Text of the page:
Tony-winning Broadway director Kenny Leon may be known for his large-scale productions—he directed “A Raisin in the Sun” and NBC’s “The Wiz Live!” after all—but the Atlanta native has long been making a mark locally. Founded in 2002 by Leon and Jane Bishop, the True Colors Theatre Company was meant to flip the regional theater model on its head.
“When you look at other theater companies around the country, if they produce five shows, then maybe one of them will be for an audience of color and the other four shows will be more traditional repertoire that historically is by white playwrights,” explains managing director Jenn Dwyer McEwen, who has been with the company since 2008. “So our mission focuses around preserving African-American playwrights, bold interpretations of world drama, and creating a space for the diverse playwright of the next generation.”
True to that commitment, the 2015–16 season included young African-American playwright Will Power’s “Fetch Clay, Make Man” in the fall, and David Mamet’s contemporary classic “American Buffalo” (running Feb. 9–March 6) featuring an all-black cast. The season will close with Lydia R. Diamond’s “Smart People” this summer.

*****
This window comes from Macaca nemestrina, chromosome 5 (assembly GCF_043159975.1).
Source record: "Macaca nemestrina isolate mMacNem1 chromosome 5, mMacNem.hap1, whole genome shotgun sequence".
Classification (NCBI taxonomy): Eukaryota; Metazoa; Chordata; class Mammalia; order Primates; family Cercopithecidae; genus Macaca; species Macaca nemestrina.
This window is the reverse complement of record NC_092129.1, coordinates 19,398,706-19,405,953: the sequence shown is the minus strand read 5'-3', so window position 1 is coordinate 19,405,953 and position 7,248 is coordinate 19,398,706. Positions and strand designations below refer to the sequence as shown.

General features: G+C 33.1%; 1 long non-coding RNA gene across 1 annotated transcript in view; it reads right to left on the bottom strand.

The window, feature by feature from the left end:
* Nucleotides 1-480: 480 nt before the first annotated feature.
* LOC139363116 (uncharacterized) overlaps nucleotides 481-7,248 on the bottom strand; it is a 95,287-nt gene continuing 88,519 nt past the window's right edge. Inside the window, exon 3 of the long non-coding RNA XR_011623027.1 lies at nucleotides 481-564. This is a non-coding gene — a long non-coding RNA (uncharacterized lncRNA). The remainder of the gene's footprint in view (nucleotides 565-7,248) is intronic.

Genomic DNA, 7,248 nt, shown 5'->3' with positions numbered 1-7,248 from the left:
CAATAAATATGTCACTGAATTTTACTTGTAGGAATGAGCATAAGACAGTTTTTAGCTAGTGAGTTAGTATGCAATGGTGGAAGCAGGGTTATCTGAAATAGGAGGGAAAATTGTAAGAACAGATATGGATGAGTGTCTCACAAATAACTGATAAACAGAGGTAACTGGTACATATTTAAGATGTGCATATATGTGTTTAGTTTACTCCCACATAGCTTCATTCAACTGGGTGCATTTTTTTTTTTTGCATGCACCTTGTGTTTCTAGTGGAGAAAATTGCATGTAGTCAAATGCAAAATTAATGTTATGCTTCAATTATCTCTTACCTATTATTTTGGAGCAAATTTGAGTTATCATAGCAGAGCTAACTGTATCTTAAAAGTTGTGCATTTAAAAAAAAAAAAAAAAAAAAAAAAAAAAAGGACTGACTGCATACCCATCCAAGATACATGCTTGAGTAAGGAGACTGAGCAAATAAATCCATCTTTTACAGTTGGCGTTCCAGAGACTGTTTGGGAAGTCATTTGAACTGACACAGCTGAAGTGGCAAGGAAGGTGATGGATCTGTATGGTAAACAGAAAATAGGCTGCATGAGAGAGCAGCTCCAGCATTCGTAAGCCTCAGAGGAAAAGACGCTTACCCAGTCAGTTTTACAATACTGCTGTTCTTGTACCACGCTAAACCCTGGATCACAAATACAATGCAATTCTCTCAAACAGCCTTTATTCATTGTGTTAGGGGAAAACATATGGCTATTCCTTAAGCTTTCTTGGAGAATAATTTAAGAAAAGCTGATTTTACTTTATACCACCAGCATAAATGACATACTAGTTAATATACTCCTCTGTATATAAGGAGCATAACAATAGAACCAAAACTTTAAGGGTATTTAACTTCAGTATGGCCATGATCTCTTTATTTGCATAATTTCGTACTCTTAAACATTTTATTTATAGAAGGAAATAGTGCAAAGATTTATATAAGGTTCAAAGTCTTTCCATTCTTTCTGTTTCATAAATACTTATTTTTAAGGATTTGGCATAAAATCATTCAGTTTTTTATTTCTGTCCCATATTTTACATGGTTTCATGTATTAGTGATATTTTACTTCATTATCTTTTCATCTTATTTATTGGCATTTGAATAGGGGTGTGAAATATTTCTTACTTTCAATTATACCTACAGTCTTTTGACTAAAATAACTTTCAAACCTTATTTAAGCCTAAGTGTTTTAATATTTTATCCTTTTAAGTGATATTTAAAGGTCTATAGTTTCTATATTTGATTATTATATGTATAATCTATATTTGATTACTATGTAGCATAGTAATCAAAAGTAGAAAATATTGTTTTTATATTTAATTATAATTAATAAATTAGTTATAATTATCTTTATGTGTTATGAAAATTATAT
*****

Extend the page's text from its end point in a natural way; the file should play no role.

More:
“We do three main-stage shows a season and then we run both the Atlanta and the national August Wilson Monologue Competition,” explains McEwen. “We consider those our fourth and fifth shows.” While the national competition obviously includes performers from around the country, True Colors uses mostly local talent for main-stage productions—and there is a wealth of it. “Ten years ago when the governor’s task force passed all those tax credits, that was the best thing they could have done, not only talking about economic development,” she says, referring to Georgia’s many production incentive programs for the film and television industry. “It is amazing for the level of artistry we have in this city now. We had great artists here 10, 20 years ago, but now people can work here year-round, they can make a living, they can feed their kids and be in Atlanta.”
G. Valmont Thomas and Neal Ghant in ‘American Buffalo,’ Photo by Daniel Parvisy.
The company attends the Unified Auditions each year, in addition to holding general auditions, and then they work with a casting director to fill in any holes that may still be open after those rounds of auditioning. If you’re hoping to make it past the audition room? “Be prepared. It’s always very apparent when you’re not. That’s the best thing you can do for yourself. Be ready when you go in there,” McEwen shares.
“This is a Kenny Leon-ism, but Kenny always says, ‘I want the actor to come in, do them, basically throw the mic down, say thank you, and leave. I don’t want to talk. I don’t want the afterwards.’ Come in, kill it, go, and we’ll call you.”
For more information visit the True Colors Theatre Company website.
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